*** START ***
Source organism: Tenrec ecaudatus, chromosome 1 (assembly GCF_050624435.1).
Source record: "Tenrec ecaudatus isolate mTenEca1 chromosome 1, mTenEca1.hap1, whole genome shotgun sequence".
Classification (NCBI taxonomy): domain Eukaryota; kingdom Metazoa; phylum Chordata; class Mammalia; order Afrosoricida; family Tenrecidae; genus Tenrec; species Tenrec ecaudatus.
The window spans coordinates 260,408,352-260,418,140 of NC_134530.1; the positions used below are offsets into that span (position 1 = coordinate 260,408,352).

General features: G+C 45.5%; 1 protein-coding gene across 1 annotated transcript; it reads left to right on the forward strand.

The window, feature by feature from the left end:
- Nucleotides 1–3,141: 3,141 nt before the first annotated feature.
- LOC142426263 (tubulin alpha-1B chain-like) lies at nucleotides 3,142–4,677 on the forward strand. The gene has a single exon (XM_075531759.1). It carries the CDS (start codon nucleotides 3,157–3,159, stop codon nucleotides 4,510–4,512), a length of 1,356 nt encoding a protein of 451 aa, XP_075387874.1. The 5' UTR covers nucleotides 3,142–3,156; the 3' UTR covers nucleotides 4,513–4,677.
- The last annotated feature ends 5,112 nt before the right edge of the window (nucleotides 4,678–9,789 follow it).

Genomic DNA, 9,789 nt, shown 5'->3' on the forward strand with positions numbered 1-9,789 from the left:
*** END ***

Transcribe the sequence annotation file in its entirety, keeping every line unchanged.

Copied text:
Source organism: Tenrec ecaudatus, chromosome 1 (assembly GCF_050624435.1).
Source record: "Tenrec ecaudatus isolate mTenEca1 chromosome 1, mTenEca1.hap1, whole genome shotgun sequence".
Classification (NCBI taxonomy): domain Eukaryota; kingdom Metazoa; phylum Chordata; class Mammalia; order Afrosoricida; family Tenrecidae; genus Tenrec; species Tenrec ecaudatus.
The window spans coordinates 260,408,352-260,418,140 of NC_134530.1; the positions used below are offsets into that span (position 1 = coordinate 260,408,352).

General features: G+C 45.5%; 1 protein-coding gene across 1 annotated transcript; it reads left to right on the forward strand.

The window, feature by feature from the left end:
- Nucleotides 1–3,141: 3,141 nt before the first annotated feature.
- LOC142426263 (tubulin alpha-1B chain-like) lies at nucleotides 3,142–4,677 on the forward strand. The gene has a single exon (XM_075531759.1). It carries the CDS (start codon nucleotides 3,157–3,159, stop codon nucleotides 4,510–4,512), a length of 1,356 nt encoding a protein of 451 aa, XP_075387874.1. The 5' UTR covers nucleotides 3,142–3,156; the 3' UTR covers nucleotides 4,513–4,677.
- The last annotated feature ends 5,112 nt before the right edge of the window (nucleotides 4,678–9,789 follow it).

Genomic DNA, 9,789 nt, shown 5'->3' on the forward strand with positions numbered 1-9,789 from the left: